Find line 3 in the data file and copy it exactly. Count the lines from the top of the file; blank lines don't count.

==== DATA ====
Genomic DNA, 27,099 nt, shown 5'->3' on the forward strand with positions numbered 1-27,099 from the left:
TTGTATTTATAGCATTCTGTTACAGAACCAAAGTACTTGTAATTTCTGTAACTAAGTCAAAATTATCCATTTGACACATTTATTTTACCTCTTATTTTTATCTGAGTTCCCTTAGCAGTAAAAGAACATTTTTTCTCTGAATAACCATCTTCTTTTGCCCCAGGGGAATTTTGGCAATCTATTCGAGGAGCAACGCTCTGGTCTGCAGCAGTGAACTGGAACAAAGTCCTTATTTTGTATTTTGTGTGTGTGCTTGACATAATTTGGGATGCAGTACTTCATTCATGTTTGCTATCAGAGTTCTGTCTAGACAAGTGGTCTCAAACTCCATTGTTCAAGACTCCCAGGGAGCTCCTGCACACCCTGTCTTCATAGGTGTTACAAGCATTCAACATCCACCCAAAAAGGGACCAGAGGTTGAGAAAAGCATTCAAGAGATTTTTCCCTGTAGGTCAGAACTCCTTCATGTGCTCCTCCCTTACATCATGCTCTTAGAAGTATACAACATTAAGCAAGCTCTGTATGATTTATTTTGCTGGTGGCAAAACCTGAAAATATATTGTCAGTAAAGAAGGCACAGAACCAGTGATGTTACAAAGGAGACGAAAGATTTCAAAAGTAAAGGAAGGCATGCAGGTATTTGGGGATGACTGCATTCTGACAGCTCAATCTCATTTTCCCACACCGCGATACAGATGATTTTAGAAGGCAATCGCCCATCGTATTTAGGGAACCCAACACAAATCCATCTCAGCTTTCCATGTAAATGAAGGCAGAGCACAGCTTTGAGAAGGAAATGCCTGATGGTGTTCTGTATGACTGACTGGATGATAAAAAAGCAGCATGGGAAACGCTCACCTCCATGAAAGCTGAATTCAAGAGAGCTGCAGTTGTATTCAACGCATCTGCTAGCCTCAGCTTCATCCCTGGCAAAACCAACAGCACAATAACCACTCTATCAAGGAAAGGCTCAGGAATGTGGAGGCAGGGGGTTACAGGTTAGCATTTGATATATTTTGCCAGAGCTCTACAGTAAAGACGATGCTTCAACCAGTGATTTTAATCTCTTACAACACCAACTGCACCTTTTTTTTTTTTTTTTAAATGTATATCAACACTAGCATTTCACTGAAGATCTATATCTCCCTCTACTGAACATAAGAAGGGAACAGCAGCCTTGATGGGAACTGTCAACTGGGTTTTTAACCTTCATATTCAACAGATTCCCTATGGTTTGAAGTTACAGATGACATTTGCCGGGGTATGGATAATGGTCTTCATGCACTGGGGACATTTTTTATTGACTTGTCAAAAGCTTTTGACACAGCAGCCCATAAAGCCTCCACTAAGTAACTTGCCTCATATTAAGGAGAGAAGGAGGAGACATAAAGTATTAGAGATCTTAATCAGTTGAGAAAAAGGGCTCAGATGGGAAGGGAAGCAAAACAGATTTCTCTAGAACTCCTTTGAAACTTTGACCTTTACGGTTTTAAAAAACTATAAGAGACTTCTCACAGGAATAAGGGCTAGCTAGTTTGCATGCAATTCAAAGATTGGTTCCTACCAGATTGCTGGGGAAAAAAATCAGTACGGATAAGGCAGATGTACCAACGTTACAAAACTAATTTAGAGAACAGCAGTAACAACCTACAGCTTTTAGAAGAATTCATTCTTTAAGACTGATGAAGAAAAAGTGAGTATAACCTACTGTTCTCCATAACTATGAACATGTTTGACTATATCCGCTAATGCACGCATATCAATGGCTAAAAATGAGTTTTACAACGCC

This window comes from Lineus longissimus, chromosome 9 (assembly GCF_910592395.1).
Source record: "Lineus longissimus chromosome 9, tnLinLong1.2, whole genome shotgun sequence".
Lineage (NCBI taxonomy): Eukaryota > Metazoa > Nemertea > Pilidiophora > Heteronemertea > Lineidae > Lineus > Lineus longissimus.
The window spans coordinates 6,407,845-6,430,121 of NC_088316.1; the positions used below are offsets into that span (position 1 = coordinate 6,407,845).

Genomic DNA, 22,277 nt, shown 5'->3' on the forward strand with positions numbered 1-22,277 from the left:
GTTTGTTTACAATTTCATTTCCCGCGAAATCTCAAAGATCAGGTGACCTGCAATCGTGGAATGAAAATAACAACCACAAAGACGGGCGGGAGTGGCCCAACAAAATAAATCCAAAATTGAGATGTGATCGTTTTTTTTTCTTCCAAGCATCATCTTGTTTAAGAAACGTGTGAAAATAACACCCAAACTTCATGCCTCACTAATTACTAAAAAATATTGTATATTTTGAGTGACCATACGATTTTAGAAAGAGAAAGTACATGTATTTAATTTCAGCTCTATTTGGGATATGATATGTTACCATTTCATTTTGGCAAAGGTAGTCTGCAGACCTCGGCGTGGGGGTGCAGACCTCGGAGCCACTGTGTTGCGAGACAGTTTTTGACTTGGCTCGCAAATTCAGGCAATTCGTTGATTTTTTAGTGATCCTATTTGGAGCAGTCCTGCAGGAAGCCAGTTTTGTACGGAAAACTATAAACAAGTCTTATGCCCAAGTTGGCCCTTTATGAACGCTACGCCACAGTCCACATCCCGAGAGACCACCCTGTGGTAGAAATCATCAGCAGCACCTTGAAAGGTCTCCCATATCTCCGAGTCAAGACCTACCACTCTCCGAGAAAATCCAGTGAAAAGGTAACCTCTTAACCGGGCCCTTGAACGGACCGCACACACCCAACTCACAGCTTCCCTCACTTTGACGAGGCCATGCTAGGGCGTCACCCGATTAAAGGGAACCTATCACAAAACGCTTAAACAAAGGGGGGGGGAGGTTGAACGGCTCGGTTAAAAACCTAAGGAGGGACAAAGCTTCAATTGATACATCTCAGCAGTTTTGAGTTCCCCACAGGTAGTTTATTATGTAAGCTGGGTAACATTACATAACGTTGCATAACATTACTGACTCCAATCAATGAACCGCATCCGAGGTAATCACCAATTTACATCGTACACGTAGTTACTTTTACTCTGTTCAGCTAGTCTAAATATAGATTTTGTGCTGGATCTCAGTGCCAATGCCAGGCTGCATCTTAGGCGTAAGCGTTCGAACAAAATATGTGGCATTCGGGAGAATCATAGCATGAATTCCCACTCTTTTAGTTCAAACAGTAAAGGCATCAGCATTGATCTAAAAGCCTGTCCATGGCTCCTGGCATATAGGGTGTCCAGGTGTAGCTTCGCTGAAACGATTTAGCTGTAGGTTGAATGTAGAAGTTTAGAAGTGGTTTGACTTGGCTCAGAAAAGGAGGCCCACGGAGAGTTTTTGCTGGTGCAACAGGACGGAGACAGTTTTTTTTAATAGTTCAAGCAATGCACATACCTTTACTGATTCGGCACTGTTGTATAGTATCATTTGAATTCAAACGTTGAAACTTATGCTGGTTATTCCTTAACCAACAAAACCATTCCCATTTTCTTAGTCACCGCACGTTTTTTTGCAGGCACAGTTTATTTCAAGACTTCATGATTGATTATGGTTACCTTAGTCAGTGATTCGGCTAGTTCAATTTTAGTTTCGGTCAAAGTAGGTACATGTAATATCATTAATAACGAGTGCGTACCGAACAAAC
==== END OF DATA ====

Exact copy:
This window comes from Lineus longissimus, chromosome 9 (assembly GCF_910592395.1).